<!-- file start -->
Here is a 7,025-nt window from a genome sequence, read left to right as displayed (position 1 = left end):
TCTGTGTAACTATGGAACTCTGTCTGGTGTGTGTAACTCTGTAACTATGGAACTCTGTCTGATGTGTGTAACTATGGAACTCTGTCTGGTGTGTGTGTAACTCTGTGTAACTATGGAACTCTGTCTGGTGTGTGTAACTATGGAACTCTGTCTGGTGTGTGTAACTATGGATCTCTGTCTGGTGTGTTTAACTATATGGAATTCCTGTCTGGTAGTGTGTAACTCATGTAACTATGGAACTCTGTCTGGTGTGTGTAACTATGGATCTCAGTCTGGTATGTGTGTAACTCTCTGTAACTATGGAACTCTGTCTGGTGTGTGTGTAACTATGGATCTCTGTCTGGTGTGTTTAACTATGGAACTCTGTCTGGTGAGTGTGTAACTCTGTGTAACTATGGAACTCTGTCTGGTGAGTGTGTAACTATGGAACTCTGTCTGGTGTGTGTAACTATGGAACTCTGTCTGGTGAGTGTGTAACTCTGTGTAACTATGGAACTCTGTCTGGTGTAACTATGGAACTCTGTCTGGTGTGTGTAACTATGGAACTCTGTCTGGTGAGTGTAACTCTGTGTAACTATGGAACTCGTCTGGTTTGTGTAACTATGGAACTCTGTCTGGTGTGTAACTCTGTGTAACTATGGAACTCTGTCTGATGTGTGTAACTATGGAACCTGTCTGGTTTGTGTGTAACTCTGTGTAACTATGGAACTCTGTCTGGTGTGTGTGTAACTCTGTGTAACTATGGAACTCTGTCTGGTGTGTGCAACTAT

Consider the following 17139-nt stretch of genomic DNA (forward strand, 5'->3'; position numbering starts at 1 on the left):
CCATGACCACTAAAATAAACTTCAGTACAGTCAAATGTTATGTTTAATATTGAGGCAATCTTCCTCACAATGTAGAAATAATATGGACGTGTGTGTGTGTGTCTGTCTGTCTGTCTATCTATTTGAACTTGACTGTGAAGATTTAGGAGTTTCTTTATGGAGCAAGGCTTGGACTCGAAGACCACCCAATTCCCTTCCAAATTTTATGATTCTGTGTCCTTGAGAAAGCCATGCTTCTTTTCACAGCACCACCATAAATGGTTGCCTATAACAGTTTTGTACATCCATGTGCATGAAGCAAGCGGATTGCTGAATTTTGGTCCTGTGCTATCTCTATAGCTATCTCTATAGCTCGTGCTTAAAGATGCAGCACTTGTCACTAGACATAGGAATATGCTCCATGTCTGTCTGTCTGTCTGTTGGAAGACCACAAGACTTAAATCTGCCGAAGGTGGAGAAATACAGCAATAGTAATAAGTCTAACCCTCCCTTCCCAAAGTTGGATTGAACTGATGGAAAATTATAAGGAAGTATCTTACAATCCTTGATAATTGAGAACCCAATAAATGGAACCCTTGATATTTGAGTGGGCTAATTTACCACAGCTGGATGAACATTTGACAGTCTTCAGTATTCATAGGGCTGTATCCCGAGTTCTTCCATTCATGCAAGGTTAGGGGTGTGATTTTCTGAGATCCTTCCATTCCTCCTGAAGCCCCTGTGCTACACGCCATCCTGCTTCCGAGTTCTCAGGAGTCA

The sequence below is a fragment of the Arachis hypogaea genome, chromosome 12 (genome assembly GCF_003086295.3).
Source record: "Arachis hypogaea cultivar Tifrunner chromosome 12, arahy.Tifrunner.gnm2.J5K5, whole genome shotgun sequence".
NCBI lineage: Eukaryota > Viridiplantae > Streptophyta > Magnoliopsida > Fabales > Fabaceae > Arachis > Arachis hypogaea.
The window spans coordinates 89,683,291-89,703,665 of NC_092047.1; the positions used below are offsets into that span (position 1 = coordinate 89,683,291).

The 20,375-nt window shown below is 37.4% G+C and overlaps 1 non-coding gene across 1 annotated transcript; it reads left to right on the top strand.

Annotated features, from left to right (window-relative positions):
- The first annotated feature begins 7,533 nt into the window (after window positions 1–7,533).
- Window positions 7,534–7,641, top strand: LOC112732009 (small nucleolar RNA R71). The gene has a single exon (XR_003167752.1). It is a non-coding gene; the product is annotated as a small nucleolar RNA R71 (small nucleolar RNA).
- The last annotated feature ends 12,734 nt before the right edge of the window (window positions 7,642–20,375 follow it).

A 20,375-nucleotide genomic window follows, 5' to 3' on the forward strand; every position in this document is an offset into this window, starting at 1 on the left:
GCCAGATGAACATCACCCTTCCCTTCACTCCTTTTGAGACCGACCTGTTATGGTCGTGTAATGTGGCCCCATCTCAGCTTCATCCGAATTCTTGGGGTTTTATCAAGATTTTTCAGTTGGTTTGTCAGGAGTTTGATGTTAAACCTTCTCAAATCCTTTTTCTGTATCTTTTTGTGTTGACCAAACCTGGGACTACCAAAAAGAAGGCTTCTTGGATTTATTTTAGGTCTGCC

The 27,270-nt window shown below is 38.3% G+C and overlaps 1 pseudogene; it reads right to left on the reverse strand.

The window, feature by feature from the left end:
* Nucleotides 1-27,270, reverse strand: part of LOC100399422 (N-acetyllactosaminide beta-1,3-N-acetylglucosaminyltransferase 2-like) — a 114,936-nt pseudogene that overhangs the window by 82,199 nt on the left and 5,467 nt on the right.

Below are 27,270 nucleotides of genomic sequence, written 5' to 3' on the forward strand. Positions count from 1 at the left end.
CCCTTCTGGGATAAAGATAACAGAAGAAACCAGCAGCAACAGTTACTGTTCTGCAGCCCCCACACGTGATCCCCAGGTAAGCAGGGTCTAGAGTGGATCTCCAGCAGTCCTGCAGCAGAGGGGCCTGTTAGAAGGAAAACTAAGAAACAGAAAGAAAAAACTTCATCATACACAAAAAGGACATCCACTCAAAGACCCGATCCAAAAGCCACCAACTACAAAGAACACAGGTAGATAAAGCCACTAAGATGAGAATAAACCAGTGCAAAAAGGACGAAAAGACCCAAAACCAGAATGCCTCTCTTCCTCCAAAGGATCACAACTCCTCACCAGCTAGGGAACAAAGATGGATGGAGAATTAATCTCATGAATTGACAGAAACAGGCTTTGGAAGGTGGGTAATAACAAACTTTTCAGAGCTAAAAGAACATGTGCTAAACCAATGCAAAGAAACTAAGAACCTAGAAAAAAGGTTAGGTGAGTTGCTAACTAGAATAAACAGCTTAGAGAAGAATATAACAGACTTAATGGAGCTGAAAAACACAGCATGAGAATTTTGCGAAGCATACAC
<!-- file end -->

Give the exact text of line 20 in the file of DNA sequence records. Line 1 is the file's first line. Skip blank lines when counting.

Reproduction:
CCCTTCTGGGATAAAGATAACAGAAGAAACCAGCAGCAACAGTTACTGTTCTGCAGCCCCCACACGTGATCCCCAGGTAAGCAGGGTCTAGAGTGGATCTCCAGCAGTCCTGCAGCAGAGGGGCCTGTTAGAAGGAAAACTAAGAAACAGAAAGAAAAAACTTCATCATACACAAAAAGGACATCCACTCAAAGACCCGATCCAAAAGCCACCAACTACAAAGAACACAGGTAGATAAAGCCACTAAGATGAGAATAAACCAGTGCAAAAAGGACGAAAAGACCCAAAACCAGAATGCCTCTCTTCCTCCAAAGGATCACAACTCCTCACCAGCTAGGGAACAAAGATGGATGGAGAATTAATCTCATGAATTGACAGAAACAGGCTTTGGAAGGTGGGTAATAACAAACTTTTCAGAGCTAAAAGAACATGTGCTAAACCAATGCAAAGAAACTAAGAACCTAGAAAAAAGGTTAGGTGAGTTGCTAACTAGAATAAACAGCTTAGAGAAGAATATAACAGACTTAATGGAGCTGAAAAACACAGCATGAGAATTTTGCGAAGCATACAC